Are there any monarchies still going strong in Europe?
- Although many of Europe's monarchies no longer exist, there are several that are still going strong today — even if it is for purely symbolic reasons. Within those monarchies are a number of queens and queen consorts who serve as prominent social and cultural figures for the nations they represent.
Now the page has been modified to 'List of sovereign states and dependent territories in Europe' it's now incorrect to list these 2 entities since they're neither dependent territories nor sovereign states. Unless there's any problems, I'll remove these 2. --Richardeast 15:57, 20 August 2010 (UTC) You supported the inclusion of Svalbard before.
There is also a second meaning that allows us to speak of the four constituent "countries" of the UK, the Basque country, and probably many others that I can't think of right now. There is a clear semantic overlap: Such "countries" normally were sovereign states at some point in the past.
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Are there any monarchies still going strong in Europe?
Are there more than 197 countries in the world?
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How many queens are there in the world?
Are you sure this is the right template? This one is about sovereign states in Europe and not about whether or not the nation is a member of the United Nations. Sak ura Cart elet Talk 17:05, 19 October 2019 (UTC) IP is correct. Kosovo is already listed as a state with limited recognition.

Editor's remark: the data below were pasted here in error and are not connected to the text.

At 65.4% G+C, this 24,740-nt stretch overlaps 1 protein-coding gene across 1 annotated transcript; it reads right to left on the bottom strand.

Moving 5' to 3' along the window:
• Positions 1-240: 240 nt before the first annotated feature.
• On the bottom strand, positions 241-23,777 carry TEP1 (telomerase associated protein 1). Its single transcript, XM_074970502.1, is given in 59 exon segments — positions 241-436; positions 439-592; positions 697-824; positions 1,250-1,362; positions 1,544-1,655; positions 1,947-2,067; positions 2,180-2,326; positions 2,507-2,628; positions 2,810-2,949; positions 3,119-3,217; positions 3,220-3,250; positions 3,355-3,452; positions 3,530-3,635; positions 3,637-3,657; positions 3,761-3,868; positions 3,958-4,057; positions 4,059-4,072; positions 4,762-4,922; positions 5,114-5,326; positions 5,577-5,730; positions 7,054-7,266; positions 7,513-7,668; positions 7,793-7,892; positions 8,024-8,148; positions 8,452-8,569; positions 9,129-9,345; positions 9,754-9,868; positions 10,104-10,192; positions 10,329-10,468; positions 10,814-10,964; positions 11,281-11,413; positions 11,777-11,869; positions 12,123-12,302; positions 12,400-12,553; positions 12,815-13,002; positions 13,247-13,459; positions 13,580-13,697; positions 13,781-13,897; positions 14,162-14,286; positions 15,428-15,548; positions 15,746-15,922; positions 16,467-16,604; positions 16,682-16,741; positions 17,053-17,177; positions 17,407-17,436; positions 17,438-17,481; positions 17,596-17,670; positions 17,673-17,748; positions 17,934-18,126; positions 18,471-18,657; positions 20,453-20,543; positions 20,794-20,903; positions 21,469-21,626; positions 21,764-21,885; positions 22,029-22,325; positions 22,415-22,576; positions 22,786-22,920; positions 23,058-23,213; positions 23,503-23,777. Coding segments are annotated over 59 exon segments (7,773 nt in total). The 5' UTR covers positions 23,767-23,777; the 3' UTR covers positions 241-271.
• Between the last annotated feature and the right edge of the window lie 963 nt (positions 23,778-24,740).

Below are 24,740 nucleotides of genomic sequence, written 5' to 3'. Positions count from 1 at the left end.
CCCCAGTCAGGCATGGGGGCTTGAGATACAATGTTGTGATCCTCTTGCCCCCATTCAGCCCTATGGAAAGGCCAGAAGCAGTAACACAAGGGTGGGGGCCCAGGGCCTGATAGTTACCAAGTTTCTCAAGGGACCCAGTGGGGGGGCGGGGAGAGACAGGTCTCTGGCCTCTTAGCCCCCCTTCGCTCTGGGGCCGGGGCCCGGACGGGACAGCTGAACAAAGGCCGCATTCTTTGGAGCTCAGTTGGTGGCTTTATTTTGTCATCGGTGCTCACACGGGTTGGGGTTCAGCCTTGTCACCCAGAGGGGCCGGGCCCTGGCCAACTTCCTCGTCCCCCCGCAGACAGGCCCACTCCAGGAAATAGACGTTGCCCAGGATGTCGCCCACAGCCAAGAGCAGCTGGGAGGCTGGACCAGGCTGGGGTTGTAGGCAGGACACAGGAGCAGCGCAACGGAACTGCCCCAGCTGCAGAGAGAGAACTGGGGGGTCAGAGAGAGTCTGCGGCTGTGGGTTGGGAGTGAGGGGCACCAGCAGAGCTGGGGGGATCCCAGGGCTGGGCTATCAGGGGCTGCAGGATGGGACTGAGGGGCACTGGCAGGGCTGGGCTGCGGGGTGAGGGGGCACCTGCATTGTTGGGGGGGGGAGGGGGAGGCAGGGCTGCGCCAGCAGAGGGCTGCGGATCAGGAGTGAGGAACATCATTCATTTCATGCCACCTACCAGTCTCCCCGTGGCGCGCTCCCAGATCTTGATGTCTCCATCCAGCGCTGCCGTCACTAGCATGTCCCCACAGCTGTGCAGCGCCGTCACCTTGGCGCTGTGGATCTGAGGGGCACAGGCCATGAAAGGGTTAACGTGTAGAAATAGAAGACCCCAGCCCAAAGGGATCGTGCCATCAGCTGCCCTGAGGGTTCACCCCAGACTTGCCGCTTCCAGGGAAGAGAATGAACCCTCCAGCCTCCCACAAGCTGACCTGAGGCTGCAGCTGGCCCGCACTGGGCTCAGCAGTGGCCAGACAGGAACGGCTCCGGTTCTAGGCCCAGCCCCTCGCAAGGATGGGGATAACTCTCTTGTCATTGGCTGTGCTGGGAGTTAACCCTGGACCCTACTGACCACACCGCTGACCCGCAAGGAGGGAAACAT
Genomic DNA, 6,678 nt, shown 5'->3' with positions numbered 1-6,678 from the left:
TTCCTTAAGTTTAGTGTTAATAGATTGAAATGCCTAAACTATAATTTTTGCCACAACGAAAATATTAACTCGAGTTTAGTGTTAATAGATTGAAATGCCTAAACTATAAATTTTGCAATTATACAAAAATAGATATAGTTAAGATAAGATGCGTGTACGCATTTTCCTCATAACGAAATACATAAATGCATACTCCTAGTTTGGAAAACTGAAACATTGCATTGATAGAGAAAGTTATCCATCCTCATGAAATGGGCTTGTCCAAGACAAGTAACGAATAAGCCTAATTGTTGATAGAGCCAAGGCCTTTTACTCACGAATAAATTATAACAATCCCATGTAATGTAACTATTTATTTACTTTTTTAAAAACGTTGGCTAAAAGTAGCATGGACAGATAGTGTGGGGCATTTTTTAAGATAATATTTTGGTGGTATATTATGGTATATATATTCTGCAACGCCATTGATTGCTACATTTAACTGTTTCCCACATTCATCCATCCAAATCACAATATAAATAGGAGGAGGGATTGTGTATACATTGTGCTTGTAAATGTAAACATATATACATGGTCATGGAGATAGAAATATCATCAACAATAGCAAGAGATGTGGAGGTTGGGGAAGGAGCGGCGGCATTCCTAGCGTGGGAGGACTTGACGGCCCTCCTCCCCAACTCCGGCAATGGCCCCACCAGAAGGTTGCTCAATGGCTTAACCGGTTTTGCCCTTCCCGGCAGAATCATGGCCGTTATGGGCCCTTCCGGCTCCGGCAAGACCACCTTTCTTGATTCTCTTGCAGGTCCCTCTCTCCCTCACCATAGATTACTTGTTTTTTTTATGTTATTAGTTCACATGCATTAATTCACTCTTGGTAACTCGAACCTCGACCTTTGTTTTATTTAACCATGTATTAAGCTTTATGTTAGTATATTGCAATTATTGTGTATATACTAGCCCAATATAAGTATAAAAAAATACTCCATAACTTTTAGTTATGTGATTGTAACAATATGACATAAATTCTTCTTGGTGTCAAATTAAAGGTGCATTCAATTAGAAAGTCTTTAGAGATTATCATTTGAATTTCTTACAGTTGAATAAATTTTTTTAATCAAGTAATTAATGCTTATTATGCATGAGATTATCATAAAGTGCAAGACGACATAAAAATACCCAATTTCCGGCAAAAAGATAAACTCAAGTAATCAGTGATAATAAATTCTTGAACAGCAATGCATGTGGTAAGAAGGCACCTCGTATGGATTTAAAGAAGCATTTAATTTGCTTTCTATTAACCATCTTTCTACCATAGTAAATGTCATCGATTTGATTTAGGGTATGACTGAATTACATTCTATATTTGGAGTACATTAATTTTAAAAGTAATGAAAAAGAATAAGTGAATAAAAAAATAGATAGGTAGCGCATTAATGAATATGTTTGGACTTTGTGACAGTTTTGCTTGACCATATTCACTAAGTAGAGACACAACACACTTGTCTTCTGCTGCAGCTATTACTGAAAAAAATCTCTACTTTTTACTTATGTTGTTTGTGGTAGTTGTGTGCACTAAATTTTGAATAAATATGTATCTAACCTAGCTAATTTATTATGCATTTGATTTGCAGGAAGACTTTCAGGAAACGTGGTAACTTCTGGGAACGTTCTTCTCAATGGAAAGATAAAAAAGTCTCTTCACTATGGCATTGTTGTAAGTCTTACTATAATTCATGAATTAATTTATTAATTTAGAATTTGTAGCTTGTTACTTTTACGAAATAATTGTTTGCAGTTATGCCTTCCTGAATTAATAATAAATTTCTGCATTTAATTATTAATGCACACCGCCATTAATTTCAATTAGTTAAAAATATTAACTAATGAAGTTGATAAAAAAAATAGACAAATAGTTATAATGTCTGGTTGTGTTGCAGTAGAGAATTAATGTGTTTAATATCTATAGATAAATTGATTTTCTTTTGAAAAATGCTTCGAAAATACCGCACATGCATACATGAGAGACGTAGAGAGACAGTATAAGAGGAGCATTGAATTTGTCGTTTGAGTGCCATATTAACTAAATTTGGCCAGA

Answer (1 of 3): Surprisingly, it may have been 1914, with a mere 57 sovereign states, some of them tiny. That’s not counting states that were overrun and later restored, such as Serbia.
Nov 02, 2018 · Although many of Europe's monarchies no longer exist, there are several that are still going strong today — even if it is for purely symbolic reasons. Within those monarchies are a number of queens and queen consorts who serve as prominent social and cultural figures for the nations they represent.
- Savanna Swain-Wilson
- Diversify Bank Risk
- Diversification in Practice
- The Formal Thinking
- What The Logic Shows
- Where Do We Go from Here?
It always seemed obvious to me that one good route here is to have banks diversify away from national risks. If Spanish banks would not hold Spanish bonds, if Portuguese banks would not hold Portuguese bonds and so forth, then a sovereign default or even just a decline in the prices of these bonds due to heightened default fears would not affect these banks directly. A similar argument can be made with respect to securities and loan portfolios that may be strongly affected by such default fears. A sovereign default would still lead to losses somewhere, but if these bonds are held as part of a larger portfolio by entities that are capable of bearing some market risk for the reward of the appropriate premium, it seems unlikely that the sovereign default fears will return with the same force, or that a sovereign default will trigger a financial meltdown, as has been feared in the past. Right now then is a good time indeed to urge the banks to diversify. Or perhaps they have diversified...